NEW YORK (AP) — Joshua Cohen’s “The Netanyahus” has won the Pulitzer Prize for Fiction.
The work is a comically rigorous campus novel based on the true story of former Israeli Prime Minister Benjamin Netanyahu’s father looking for a job in academia.
The late artist Winfred Rembert won in biography for “Chasing Me to My Grave: An Artist’s Memoir of the Jim Crow South,” as Erin I. Kelly put it.
Andrea Elliott’s “Invisible Child: Poverty, Survival, and Hope in an American City,” which builds on her New York Times investigative series about a homeless black girl in Brooklyn, won a Pulitzer for non- general fiction.
Two history awards were presented Monday: “Covered with Night: A Story of Murder and Indigenous Justice in Early America” by Nicole Eustace and “Cuba: An American History” by Ada Ferrer.
Diane Seuss won in poetry for “frank: sonnets” and Monday’s music prize went to Raven Chacon for her composition for organ and ensemble, “Voiceless Mass.”
James Ijames won the drama award for ‘Fat Ham’.
A collaboration between the Chicago Tribune and the Better Government Association on fire safety regulatory issues in the city received the Pulitzer for local reporting.
“Deadly Fires, Broken Promises” details city ordinances that are routinely ignored, such as one passed after a fire killed four children in 2014, which imposed fines on homeowners who violate smoke detector bylaws.
The Tribune’s Cecilia Reyes and the BGA watchdog’s Madison Hopkins found that fires killed 61 Chicagoans from 2014 to 2019 at buildings where the city was warned of safety issues but failed to address them from adequately.
Reporters found that many of these fires occurred in low-income minority neighborhoods.
The New York Times received Pulitzer International Reporting for a series of stories about US airstrikes in Syria, Iraq and Afghanistan and targeting failures that resulted in civilian deaths.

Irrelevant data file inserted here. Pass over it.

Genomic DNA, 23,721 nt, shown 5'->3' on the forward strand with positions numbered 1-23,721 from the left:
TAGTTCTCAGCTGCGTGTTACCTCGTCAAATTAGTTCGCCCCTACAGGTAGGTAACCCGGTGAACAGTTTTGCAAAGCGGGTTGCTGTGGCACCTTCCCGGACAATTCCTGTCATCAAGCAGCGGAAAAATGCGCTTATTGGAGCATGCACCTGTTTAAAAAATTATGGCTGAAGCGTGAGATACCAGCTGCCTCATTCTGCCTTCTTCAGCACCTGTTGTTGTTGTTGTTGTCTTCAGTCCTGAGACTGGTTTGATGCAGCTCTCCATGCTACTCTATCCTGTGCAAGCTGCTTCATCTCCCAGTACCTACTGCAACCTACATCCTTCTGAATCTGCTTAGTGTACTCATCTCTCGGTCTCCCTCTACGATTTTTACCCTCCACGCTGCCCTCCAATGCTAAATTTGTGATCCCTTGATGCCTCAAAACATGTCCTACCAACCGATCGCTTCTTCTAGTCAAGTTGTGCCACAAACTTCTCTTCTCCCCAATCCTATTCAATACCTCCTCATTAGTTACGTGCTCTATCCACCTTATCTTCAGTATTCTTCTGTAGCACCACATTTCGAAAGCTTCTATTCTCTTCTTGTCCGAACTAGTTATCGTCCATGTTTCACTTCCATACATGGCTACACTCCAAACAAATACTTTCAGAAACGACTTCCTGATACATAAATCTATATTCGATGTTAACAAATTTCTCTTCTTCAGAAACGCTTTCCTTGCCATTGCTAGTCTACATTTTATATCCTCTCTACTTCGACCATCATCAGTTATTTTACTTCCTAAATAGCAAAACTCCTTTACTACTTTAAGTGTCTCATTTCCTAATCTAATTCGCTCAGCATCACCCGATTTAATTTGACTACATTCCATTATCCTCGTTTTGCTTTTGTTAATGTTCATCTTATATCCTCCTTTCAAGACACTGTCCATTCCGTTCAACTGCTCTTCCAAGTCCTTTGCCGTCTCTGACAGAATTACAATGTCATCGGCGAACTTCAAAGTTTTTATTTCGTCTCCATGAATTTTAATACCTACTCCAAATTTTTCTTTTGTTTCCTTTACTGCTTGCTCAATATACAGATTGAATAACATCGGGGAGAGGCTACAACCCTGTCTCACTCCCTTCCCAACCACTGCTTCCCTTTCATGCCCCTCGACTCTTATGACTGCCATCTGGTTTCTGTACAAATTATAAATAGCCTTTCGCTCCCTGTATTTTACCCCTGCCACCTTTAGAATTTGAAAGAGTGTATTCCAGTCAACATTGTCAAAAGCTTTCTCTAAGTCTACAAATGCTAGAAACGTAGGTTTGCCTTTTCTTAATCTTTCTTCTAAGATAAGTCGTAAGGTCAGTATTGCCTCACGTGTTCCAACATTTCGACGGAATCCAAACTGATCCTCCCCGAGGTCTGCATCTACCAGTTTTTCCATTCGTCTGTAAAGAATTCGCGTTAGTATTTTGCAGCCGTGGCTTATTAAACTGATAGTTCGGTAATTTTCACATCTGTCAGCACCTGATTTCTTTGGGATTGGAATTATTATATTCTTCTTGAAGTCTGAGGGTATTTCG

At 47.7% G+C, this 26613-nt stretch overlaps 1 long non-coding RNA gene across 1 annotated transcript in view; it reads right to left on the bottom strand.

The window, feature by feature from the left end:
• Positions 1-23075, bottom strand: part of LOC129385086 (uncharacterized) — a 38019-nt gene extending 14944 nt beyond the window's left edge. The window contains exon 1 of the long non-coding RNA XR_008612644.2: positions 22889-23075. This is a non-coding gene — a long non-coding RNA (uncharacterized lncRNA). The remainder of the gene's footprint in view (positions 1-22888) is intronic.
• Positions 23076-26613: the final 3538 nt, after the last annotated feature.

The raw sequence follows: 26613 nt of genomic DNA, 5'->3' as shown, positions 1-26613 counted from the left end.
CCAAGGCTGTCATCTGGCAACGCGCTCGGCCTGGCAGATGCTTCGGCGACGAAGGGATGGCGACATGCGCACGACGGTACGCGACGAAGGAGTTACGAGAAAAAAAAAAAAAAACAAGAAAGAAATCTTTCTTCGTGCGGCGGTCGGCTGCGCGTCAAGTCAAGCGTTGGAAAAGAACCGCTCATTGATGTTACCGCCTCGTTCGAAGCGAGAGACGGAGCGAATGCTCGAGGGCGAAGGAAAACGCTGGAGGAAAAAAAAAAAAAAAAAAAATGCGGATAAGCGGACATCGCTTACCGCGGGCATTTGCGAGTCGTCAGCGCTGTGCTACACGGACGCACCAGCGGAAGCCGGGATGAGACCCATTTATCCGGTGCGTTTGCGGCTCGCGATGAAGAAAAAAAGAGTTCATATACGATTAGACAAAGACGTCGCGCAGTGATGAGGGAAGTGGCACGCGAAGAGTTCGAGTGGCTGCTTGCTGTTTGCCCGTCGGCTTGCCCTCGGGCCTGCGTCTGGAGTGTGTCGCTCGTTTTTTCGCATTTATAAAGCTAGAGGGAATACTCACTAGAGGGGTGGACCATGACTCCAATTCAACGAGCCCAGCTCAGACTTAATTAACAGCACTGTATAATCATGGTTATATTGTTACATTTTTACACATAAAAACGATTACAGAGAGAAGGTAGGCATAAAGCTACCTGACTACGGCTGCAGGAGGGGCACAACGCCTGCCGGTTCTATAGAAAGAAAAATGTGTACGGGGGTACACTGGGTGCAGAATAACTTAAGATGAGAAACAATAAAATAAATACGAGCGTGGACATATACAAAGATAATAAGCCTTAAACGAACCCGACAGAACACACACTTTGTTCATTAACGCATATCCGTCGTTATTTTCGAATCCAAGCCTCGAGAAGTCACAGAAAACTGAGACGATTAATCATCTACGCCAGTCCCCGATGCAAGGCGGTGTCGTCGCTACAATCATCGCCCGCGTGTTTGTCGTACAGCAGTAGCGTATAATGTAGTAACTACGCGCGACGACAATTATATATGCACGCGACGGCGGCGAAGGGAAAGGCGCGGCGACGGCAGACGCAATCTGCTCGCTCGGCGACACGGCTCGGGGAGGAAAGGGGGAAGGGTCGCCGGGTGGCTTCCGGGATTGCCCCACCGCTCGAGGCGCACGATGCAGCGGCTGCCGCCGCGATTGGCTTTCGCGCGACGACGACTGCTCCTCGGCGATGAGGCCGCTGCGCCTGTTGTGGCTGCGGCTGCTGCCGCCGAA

The newspaper staff found faulty information, faulty targeting and very little accountability and disputed official accounts of the strikes, including the one that killed an aid worker and his family members in Afghanistan.
The Times used the US Public Records Act to obtain more than 1,300 credibility assessments from the Pentagon on drone strikes that took place between September 2014 and January 2018.
The Tampa Bay Times won the Pulitzer Investigative Report for its series of stories about the exposure of workers and nearby residents to dangerous levels of lead at a battery recycling plant.
The three-part “Poisoned” series, by Corey G. Johnson, Rebecca Woolington and Eli Murray, documented how hundreds of Gopher Resource workers were put at risk when they extracted lead from used car batteries, l melted it down and turned it into blocks of metal to sell.
The reports detailed the company’s use of inadequate equipment and ventilation in a building where systems designed to capture chemicals were either turned off or dismantled entirely.
The newspaper also obtained documents documenting a pollution pattern dating back to the 1960s and showing the plant had pumped more lead into the air than any other plant in Florida in the past two decades. He also found that polluted water was being dumped into the Palm River, excessive levels of chemicals were being sent to Tampa’s sewer system, and hazardous waste was being mishandled.
Prompted by the report, county regulators’ investigation revealed more than two dozen possible violations.
The Pulitzer Prizes are set Monday to honor the best journalism in a tumultuous year that has seen an insurgency, the frenzied end of America’s longest war and the fallout from the ongoing coronavirus pandemic and catastrophic climate change.
Winners in 15 journalism categories and seven arts categories were to be announced Monday afternoon at Columbia University, which administers the awards. This year’s Pulitzers recognize work done in 2021.
The Pulitzers are considered the most prestigious honor in American journalism. Winners in each category receive a $15,000 prize, except for the Public Service Award, which comes with a gold medal.
The awards were established in the will of newspaper publisher Joseph Pulitzer and first awarded in 1917.
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